(Laughs) I was very fortunate. That really helped in my care. I knew the right questions to ask and we were able to do extra research to find out what the issues were. Because we were being so careful, as soon as it was observed that I wasn’t doing well with Gleevec, we could immediately try to change medications. The fact that I had a doctor for a husband helped a great deal — it helped close the knowledge gap.


Did you feel you had a say in your treatment decisions?

In 2006, we didn’t have the benefit of a very wide selection of drugs. We had to deal with what was available. What was available was Gleevec and if Gleevec didn’t work for you, then you had to find a way to sort yourself out. Now we have access to a much wider variety of drugs.


Do you think it’s important for patients to feel like they have a say in their treatment?

Yes, they should because they’re the ones taking the drugs. Unfortunately, we have a lot of people here who are not very literate so sometimes they just do what the doctor tells them to do. Over time, what we’ve done is start support groups at the clinic. Certain side effects of the medication patients take can be embarrassing. Some drugs cause you to have diarrhea and some people are too embarrassed to talk about that. We have a chat group where people can share what they’re experiencing and find others who are going through the same thing. We find strength within these groups. Some things that people are unable to tell a doctor, they can share among fellow patients who may be able to offer a solution. We encourage them to be able to talk.


Does it ever feel like patients and doctors aren’t quite on the same page?

Yes, because if you’re not a patient, you don’t know what the patient is experiencing. You can’t know. In my case, I had to insist that the doctor reduce the strength of my medication because the headaches were so bad. It was debilitating. I told the doctor that we should do a trial for three months. If we reduce my dosage and my counts don’t go up, then I stay like that. But like I said, I was different because I was knowledgeable. I could get that challenge done with my doctor — not everyone can do that.


How are your headaches now?

I’m still on a very reduced dose so they are much, much better.


Do you have any advice for patients on how they can improve communication with their doctor?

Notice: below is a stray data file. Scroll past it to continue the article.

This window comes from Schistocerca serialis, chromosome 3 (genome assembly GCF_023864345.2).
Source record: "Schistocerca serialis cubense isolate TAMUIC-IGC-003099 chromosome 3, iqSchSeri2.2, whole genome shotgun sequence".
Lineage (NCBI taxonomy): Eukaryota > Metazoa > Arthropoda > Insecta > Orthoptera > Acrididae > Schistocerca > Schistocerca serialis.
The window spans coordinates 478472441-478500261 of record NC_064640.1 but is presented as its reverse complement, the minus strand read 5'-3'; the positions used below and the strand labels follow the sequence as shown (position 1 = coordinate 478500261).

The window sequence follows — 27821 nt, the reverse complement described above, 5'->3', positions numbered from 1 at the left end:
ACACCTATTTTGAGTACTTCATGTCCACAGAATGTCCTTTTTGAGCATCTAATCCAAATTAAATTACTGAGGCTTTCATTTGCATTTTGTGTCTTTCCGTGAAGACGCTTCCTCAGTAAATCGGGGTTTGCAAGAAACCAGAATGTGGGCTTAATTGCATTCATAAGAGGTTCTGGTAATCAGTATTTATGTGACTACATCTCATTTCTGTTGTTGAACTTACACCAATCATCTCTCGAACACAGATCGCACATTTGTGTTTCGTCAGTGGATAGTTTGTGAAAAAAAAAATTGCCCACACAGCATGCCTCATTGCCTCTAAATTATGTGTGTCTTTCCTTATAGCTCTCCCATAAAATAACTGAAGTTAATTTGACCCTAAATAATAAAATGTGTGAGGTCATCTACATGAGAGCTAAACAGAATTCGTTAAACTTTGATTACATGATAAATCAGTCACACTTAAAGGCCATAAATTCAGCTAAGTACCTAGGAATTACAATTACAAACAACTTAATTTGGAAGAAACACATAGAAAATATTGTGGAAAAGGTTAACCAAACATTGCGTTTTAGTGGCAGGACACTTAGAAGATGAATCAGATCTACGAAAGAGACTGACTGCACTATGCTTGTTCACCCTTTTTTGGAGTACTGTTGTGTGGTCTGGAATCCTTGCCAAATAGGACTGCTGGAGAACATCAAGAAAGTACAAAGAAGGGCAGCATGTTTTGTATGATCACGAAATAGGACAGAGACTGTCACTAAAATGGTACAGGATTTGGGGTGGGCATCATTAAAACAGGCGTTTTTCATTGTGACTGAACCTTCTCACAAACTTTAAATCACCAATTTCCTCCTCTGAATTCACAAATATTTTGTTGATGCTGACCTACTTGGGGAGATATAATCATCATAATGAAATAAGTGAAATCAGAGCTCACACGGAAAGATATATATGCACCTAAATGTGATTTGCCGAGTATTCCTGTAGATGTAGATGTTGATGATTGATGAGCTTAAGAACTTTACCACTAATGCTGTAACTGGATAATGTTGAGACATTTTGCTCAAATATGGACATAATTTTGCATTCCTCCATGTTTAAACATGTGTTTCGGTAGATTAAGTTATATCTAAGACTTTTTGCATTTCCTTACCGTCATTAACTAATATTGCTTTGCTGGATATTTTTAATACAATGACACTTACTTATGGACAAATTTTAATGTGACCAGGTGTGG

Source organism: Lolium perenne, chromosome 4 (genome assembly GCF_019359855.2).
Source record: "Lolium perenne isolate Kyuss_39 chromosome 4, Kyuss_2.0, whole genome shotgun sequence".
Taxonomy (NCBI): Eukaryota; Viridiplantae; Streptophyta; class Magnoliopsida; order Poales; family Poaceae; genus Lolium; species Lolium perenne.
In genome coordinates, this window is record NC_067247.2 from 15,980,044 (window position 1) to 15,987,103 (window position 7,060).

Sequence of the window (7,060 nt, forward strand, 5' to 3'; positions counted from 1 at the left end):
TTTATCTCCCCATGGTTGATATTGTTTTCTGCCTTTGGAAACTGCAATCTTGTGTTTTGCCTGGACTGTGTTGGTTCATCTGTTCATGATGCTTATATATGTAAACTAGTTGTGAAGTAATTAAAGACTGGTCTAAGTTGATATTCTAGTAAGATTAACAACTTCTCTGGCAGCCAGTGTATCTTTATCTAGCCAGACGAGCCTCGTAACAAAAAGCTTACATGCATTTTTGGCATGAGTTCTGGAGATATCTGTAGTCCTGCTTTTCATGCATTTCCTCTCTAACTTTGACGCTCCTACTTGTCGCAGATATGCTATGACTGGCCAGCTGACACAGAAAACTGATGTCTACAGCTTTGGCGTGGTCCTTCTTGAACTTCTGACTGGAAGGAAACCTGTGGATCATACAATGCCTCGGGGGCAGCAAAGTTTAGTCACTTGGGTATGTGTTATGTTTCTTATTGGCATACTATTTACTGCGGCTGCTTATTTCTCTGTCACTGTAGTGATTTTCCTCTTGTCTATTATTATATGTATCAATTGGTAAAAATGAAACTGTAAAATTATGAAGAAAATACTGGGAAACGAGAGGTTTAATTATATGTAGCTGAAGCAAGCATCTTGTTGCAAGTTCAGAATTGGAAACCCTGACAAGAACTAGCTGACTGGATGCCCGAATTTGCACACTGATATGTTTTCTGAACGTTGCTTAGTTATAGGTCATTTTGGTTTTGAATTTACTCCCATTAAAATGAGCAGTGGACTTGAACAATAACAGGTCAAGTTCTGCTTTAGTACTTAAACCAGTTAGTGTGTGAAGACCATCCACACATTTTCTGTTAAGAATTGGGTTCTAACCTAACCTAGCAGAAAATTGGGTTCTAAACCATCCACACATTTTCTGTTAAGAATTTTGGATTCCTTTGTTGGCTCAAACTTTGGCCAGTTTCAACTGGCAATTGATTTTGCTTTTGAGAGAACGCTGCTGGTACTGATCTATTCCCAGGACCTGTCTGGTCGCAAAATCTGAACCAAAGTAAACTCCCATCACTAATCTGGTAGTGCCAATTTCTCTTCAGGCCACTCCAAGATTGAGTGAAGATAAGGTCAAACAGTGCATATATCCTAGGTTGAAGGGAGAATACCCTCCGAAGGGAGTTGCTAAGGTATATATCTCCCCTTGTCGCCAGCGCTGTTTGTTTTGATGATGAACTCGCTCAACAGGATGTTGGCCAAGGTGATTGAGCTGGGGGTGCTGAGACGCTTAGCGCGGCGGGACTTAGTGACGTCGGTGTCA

What I usually say is to ask questions. Sometimes patients are afraid to ask questions.

I think it’s the responsibility of any healthcare provider to be able to answer questions. Sometimes, doctors can be intimidating or it seems like they don’t have the time. The ratio of doctors to patients here is not good — you can have one doctor seeing almost 5,000 patients. But you have to ask questions. To help with this, we developed an information booklet for patients that answers some immediate questions and helps allay their fears. That’s what we give to patients when they come to the clinic. That kind of calms them down because many of them come with that fear.


How did you come to be involved with helping other patients at the clinic?

I was very ill and because of the way I responded to treatment and because my husband is a colleague of doctors at the clinic, I’m often asked to come in and help. I’ll meet with distraught patients who have almost given up on life and I’ll encourage them because I don’t look like I’m also a patient. I’ll say, ‘I was like you and I was very ill but now I’m OK.’ They don’t often believe me but I tell them not to worry but to take the medication for a month and they will feel better. Maybe because I understand where they are coming from, I am able to empathize with them. It helped boost their results and the doctors were happy. That’s how my advocacy started. It has been very rewarding.


And how is your life now?

Both of my kids are grown now. I had one before I got ill and the other after I was diagnosed. My son just went off to university and my daughter is almost there. For me, just watching them grow is very heartwarming. I can’t believe it because, as I was saying to my husband the other day, I didn’t think I would even be here. It was a very dark time. To see how far we’ve come, it’s so heartwarming. We travelled to Dubai over Christmas and I was just looking around and I was really happy because we’ve come such a long way. This has given me a new lease on life and it makes me so grateful for the little things. You don’t take things for granted anymore because you know that in a twinkle of an eye it can be gone.